A paradigm of evaluation order
In this view, the λ-calculus is a successful and established paradigm of higher-order computation. It takes many different forms in various areas of research, such that it cannot be reduced to a particular formalism. My research focuses on more expressive settings, often featuring sensitivity to evaluation order, where the λ-calculus has shown many limitations.
In this context, one has repeatedly discovered similar structures since the 1960's, so-called “dualities of computation” arising from the symmetry and opposition between the player and an opponent in a game or in an argument (observed within various approaches: operational, categorical and game semantics, continuations, proof theory of classical logic, and proof search). It shed light on further connections, for instance between sequent calculus and abstract machines (a “Gentzen-Landin” correspondence, if we want). Thanks to the efforts of many researchers, we have seen appearing a unifying paradigm of evaluation-order-sensitive computation (see for instance some of the early works by Melliès on tensor logic). My PhD thesis* is written from this viewpoint; its main result characterises sensitivity to evaluation order in many models as a (meaningful) lack of the associativity of composition*.
Two prototypical examples of this understanding of order-related phenomena are, in proof theory, Girard's constructive classical logic, which gives a meaning to reasoning by contrapositive by means of an interpretation into linear logic, and in programming, the fruitful decomposition of various semantics for side-effects into so-called call-by-push-value models.
Linear call-by-push-value is a common decomposition of both, that aims to describe the interaction between linearity and side-effects*. It consists in adding a notion of resource modalities to call-by-push-value for controlling the copying and discarding of values; equivalently it refines intuitionistic linear logic with a sensitivity to evaluation order.
Between functional and systems programming
An important case study of what precedes are types with an ownership constraint, and the representation of resources as values, as popularized by modern systems programming languages (C++11 and Rust). The notion of type with an associated destructor that these languages feature (a function that describes how to perform clean-up upon exiting a scope) can be analysed under the lens of an algebraic construction giving rise to a particular resource modality*. It solves a long-standing question of dealing with the interaction between linearity and control effects in programming language semantics.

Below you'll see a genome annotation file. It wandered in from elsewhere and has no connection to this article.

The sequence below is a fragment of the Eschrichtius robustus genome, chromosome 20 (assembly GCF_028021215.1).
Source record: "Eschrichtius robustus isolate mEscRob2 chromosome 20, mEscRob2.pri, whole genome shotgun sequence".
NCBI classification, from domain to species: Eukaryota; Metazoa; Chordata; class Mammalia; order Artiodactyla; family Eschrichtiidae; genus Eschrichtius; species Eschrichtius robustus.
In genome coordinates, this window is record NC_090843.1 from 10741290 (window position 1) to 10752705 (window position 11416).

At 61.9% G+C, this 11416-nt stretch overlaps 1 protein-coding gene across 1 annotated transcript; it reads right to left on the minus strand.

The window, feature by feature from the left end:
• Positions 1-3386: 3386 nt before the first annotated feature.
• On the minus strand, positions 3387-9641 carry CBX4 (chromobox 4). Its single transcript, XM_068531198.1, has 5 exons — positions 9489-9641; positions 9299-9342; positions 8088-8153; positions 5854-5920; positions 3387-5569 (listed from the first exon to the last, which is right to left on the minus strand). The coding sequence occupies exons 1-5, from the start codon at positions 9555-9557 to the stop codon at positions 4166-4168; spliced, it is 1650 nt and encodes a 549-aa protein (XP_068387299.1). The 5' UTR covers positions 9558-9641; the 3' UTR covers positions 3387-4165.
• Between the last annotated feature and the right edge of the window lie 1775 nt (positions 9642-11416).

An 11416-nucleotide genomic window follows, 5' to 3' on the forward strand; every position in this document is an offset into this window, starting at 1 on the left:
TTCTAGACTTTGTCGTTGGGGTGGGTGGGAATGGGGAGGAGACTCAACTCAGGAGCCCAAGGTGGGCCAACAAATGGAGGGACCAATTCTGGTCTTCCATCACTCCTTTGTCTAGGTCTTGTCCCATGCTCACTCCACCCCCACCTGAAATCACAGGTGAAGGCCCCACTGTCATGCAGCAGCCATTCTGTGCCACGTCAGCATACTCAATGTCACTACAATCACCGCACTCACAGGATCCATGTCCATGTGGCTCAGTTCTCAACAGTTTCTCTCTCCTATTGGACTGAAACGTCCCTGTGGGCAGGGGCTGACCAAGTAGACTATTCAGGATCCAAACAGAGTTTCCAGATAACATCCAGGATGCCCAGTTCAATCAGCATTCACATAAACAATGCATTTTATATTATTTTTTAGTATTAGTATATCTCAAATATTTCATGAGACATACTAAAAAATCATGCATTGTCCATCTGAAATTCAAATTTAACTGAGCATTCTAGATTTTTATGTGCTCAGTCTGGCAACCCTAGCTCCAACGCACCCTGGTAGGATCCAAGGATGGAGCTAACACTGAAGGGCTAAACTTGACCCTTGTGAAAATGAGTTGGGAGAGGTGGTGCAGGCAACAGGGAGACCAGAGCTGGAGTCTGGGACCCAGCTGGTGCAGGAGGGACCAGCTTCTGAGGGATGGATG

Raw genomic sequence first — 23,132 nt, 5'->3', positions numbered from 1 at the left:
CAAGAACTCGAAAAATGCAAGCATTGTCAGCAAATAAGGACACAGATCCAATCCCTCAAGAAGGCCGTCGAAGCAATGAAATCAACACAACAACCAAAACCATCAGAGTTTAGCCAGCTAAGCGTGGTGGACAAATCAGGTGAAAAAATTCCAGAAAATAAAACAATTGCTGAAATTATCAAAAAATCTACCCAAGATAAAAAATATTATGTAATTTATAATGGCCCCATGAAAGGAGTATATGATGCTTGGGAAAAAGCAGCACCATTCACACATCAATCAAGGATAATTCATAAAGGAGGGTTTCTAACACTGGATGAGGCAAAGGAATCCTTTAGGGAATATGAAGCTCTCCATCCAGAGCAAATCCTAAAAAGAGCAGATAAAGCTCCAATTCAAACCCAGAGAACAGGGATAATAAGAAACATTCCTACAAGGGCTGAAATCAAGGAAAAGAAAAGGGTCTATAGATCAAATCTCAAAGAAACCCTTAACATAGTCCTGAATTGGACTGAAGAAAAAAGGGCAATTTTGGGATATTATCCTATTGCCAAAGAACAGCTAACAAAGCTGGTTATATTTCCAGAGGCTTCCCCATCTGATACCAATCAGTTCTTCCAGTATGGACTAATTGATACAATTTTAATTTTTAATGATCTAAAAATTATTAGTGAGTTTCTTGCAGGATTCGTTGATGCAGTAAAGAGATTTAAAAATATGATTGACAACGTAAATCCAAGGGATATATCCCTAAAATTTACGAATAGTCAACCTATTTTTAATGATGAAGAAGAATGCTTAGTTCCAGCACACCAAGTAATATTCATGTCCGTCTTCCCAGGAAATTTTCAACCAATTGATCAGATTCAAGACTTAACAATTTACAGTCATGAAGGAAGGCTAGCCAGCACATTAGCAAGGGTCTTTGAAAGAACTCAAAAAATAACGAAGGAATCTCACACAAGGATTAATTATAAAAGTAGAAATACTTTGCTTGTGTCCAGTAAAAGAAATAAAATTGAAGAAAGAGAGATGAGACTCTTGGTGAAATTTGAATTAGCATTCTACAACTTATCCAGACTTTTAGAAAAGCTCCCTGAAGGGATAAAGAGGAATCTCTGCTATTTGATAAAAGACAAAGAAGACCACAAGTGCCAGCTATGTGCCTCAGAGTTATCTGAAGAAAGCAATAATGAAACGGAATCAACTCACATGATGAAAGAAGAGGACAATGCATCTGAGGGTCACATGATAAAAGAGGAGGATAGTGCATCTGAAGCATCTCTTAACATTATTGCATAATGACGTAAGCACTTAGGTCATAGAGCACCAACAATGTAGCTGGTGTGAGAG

This modelling accounts for many interesting observations about resources in C++11 and Rust, most prominently for an interpretation as non-commutative algebraic datatypes (e.g. if the order of destruction at types A and B matters, A⊗B is not isomorphic to B⊗A)*. It lets us distinguish essential from accidental aspects of resource-management in C++11 and Rust, and distill this notion into a proposal to extend ML with resources as first-class values and ownership types*. Given the importance of this case study, I am now investigating the mixing of systems programming and functional programming (with an evidence-based mindset, by looking at real programs), and I also devote some of my time contributing to the OCaml language.
I am more broadly interested in all scientific aspects of computing and reasoning, but more realistically by topics touched upon by the Curry-Howard correspondence, including (but not limited to):
- Type theory, proof theory, and their interactions (e.g. impredicativity, classical reasoning, effects in type theory)
- Linearity in logic, especially modern approaches (probabilistic, differential and tensor logic), and applications to more traditional topics (e.g. proof search)
- Linearity-related approaches in programming languages (ownership types, control of aliasing)
- Some approaches to game semantics
- Applictions of proof theory to category theory (e.g. proof-theoretical coherence)
- Applications of higher-order rewriting
- Systems programming, functional programming, and their interactions
- Method in programming language research (and any examples of lack thereof)
Some keywords describing artifacts are sometimes associated with my research, but are not topics per se: focused proof systems, polarised logics, abstract-machine-like calculi, call-by-push-value, continuation-passing style, biorthogonality, linear types.
Students (past and present)
- Adnan Ben Mansour
- Antoine Defourné
- Guillaume Combette
- Xavier Montillet